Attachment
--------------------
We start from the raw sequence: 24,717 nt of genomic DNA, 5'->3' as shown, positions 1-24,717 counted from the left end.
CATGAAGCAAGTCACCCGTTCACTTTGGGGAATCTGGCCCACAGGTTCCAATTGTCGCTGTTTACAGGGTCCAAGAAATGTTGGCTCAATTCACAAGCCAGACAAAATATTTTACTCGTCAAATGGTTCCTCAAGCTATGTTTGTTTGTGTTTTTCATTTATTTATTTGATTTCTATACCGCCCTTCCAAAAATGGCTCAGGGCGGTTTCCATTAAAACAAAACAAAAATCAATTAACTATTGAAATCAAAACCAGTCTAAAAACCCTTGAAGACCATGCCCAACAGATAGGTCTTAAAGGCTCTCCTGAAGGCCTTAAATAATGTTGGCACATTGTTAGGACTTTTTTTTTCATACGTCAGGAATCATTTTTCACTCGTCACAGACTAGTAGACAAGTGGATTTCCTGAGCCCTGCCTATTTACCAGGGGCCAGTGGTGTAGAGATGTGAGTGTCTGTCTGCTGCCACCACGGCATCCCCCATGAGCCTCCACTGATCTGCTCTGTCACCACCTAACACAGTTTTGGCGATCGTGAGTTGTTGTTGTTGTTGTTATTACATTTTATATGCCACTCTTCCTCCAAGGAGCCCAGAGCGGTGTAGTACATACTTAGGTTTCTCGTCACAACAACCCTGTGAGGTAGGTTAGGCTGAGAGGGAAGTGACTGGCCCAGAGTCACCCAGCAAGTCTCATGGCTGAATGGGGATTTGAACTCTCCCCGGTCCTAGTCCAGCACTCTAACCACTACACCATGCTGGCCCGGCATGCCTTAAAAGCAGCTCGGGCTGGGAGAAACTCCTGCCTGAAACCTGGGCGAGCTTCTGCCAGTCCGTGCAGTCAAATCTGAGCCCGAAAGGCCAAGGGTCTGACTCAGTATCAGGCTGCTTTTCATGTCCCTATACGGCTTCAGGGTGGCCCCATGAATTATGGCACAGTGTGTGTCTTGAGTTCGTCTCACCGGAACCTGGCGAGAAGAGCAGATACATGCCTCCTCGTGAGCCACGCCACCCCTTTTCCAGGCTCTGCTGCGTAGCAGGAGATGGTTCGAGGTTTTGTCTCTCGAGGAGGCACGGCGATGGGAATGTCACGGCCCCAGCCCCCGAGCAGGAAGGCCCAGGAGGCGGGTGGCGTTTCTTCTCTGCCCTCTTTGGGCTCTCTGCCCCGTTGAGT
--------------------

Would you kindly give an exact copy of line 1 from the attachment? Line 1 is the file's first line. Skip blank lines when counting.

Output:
We start from the raw sequence: 24,717 nt of genomic DNA, 5'->3' as shown, positions 1-24,717 counted from the left end.